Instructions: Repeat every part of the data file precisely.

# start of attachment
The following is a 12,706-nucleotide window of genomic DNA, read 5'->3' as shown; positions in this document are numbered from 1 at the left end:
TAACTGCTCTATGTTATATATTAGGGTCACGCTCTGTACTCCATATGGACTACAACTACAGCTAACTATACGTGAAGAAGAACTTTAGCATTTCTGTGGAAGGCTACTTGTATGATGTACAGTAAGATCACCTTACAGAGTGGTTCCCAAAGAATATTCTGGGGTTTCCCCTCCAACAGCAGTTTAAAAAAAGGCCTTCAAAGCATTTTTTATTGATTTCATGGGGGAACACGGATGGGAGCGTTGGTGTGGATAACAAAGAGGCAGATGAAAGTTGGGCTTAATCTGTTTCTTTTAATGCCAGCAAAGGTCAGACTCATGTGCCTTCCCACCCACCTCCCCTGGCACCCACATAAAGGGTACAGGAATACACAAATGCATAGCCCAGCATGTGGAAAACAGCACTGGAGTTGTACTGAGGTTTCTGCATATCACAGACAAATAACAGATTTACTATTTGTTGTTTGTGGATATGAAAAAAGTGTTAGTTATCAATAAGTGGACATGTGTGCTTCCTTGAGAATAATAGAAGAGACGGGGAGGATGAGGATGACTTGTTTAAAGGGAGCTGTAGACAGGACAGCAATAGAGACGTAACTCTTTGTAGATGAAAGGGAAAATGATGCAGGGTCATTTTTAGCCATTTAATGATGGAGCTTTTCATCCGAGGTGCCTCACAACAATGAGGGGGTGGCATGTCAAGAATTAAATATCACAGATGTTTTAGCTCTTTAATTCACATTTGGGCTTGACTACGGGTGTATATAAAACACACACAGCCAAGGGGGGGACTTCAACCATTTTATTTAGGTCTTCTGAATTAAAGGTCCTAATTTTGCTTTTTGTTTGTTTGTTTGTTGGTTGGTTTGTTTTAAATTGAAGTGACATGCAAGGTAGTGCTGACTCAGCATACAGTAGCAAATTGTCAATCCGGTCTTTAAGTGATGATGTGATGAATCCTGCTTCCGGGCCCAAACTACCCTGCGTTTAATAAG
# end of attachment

The following is a 12,706-nucleotide window of genomic DNA, read 5'->3' as shown; positions in this document are numbered from 1 at the left end:
TAACTGCTCTATGTTATATATTAGGGTCACGCTCTGTACTCCATATGGACTACAACTACAGCTAACTATACGTGAAGAAGAACTTTAGCATTTCTGTGGAAGGCTACTTGTATGATGTACAGTAAGATCACCTTACAGAGTGGTTCCCAAAGAATATTCTGGGGTTTCCCCTCCAACAGCAGTTTAAAAAAAGGCCTTCAAAGCATTTTTTATTGATTTCATGGGGGAACACGGATGGGAGCGTTGGTGTGGATAACAAAGAGGCAGATGAAAGTTGGGCTTAATCTGTTTCTTTTAATGCCAGCAAAGGTCAGACTCATGTGCCTTCCCACCCACCTCCCCTGGCACCCACATAAAGGGTACAGGAATACACAAATGCATAGCCCAGCATGTGGAAAACAGCACTGGAGTTGTACTGAGGTTTCTGCATATCACAGACAAATAACAGATTTACTATTTGTTGTTTGTGGATATGAAAAAAGTGTTAGTTATCAATAAGTGGACATGTGTGCTTCCTTGAGAATAATAGAAGAGACGGGGAGGATGAGGATGACTTGTTTAAAGGGAGCTGTAGACAGGACAGCAATAGAGACGTAACTCTTTGTAGATGAAAGGGAAAATGATGCAGGGTCATTTTTAGCCATTTAATGATGGAGCTTTTCATCCGAGGTGCCTCACAACAATGAGGGGGTGGCATGTCAAGAATTAAATATCACAGATGTTTTAGCTCTTTAATTCACATTTGGGCTTGACTACGGGTGTATATAAAACACACACAGCCAAGGGGGGGACTTCAACCATTTTATTTAGGTCTTCTGAATTAAAGGTCCTAATTTTGCTTTTTGTTTGTTTGTTTGTTGGTTGGTTTGTTTTAAATTGAAGTGACATGCAAGGTAGTGCTGACTCAGCATACAGTAGCAAATTGTCAATCCGGTCTTTAAGTGATGATGTGATGAATCCTGCTTCCGGGCCCAAACTACCCTGCGTTTAATAAG